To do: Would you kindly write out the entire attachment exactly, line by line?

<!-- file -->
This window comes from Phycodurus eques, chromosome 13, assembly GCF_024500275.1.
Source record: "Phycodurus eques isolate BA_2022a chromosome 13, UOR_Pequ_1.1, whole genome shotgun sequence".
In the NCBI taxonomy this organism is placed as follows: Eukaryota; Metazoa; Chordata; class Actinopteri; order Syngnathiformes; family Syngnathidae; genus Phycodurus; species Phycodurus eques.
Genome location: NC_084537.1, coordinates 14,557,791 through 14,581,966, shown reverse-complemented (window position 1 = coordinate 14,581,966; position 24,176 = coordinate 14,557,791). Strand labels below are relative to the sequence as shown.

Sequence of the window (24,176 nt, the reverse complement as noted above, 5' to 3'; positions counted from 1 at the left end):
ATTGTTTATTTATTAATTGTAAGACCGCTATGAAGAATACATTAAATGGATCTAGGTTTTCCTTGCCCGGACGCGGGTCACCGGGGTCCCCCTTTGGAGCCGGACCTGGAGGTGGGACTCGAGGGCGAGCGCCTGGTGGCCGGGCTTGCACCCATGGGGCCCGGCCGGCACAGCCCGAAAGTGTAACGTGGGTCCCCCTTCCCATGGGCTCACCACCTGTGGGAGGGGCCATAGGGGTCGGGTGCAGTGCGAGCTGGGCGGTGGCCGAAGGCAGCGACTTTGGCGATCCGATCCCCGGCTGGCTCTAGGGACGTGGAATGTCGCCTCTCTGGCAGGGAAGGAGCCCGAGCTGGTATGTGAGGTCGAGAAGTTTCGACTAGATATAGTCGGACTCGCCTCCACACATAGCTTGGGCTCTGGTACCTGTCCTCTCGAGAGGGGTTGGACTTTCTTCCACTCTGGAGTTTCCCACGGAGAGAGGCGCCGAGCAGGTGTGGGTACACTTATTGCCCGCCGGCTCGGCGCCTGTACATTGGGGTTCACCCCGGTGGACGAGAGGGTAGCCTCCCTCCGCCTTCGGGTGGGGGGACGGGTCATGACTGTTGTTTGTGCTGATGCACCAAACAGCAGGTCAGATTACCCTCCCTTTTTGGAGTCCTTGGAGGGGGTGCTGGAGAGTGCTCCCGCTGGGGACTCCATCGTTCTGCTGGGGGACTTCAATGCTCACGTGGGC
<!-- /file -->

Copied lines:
This window comes from Phycodurus eques, chromosome 13, assembly GCF_024500275.1.
Source record: "Phycodurus eques isolate BA_2022a chromosome 13, UOR_Pequ_1.1, whole genome shotgun sequence".
In the NCBI taxonomy this organism is placed as follows: Eukaryota; Metazoa; Chordata; class Actinopteri; order Syngnathiformes; family Syngnathidae; genus Phycodurus; species Phycodurus eques.
Genome location: NC_084537.1, coordinates 14,557,791 through 14,581,966, shown reverse-complemented (window position 1 = coordinate 14,581,966; position 24,176 = coordinate 14,557,791). Strand labels below are relative to the sequence as shown.

Sequence of the window (24,176 nt, the reverse complement as noted above, 5' to 3'; positions counted from 1 at the left end):
ATTGTTTATTTATTAATTGTAAGACCGCTATGAAGAATACATTAAATGGATCTAGGTTTTCCTTGCCCGGACGCGGGTCACCGGGGTCCCCCTTTGGAGCCGGACCTGGAGGTGGGACTCGAGGGCGAGCGCCTGGTGGCCGGGCTTGCACCCATGGGGCCCGGCCGGCACAGCCCGAAAGTGTAACGTGGGTCCCCCTTCCCATGGGCTCACCACCTGTGGGAGGGGCCATAGGGGTCGGGTGCAGTGCGAGCTGGGCGGTGGCCGAAGGCAGCGACTTTGGCGATCCGATCCCCGGCTGGCTCTAGGGACGTGGAATGTCGCCTCTCTGGCAGGGAAGGAGCCCGAGCTGGTATGTGAGGTCGAGAAGTTTCGACTAGATATAGTCGGACTCGCCTCCACACATAGCTTGGGCTCTGGTACCTGTCCTCTCGAGAGGGGTTGGACTTTCTTCCACTCTGGAGTTTCCCACGGAGAGAGGCGCCGAGCAGGTGTGGGTACACTTATTGCCCGCCGGCTCGGCGCCTGTACATTGGGGTTCACCCCGGTGGACGAGAGGGTAGCCTCCCTCCGCCTTCGGGTGGGGGGACGGGTCATGACTGTTGTTTGTGCTGATGCACCAAACAGCAGGTCAGATTACCCTCCCTTTTTGGAGTCCTTGGAGGGGGTGCTGGAGAGTGCTCCCGCTGGGGACTCCATCGTTCTGCTGGGGGACTTCAATGCTCACGTGGGC